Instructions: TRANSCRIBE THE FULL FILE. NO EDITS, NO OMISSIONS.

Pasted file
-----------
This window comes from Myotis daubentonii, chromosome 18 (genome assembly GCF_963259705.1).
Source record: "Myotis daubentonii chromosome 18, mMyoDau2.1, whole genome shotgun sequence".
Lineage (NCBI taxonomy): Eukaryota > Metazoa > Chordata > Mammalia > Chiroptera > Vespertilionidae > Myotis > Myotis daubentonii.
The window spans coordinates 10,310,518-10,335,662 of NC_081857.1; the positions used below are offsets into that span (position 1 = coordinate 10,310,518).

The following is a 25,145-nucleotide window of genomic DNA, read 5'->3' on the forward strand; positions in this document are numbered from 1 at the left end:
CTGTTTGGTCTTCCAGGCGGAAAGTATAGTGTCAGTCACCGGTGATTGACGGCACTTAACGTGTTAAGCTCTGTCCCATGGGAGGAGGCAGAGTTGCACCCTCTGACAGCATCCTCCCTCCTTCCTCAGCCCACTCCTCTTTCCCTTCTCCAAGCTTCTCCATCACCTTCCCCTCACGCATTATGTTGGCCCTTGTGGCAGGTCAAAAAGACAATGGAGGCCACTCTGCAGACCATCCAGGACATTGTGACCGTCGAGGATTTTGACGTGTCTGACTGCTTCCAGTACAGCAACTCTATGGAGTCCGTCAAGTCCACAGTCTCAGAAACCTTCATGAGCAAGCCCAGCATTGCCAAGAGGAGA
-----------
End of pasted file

This window comes from Myotis daubentonii, chromosome 18 (genome assembly GCF_963259705.1).
Source record: "Myotis daubentonii chromosome 18, mMyoDau2.1, whole genome shotgun sequence".
Lineage (NCBI taxonomy): Eukaryota > Metazoa > Chordata > Mammalia > Chiroptera > Vespertilionidae > Myotis > Myotis daubentonii.
The window spans coordinates 10,310,518-10,335,662 of NC_081857.1; the positions used below are offsets into that span (position 1 = coordinate 10,310,518).

The following is a 25,145-nucleotide window of genomic DNA, read 5'->3' on the forward strand; positions in this document are numbered from 1 at the left end:
CTGTTTGGTCTTCCAGGCGGAAAGTATAGTGTCAGTCACCGGTGATTGACGGCACTTAACGTGTTAAGCTCTGTCCCATGGGAGGAGGCAGAGTTGCACCCTCTGACAGCATCCTCCCTCCTTCCTCAGCCCACTCCTCTTTCCCTTCTCCAAGCTTCTCCATCACCTTCCCCTCACGCATTATGTTGGCCCTTGTGGCAGGTCAAAAAGACAATGGAGGCCACTCTGCAGACCATCCAGGACATTGTGACCGTCGAGGATTTTGACGTGTCTGACTGCTTCCAGTACAGCAACTCTATGGAGTCCGTCAAGTCCACAGTCTCAGAAACCTTCATGAGCAAGCCCAGCATTGCCAAGAGGAGA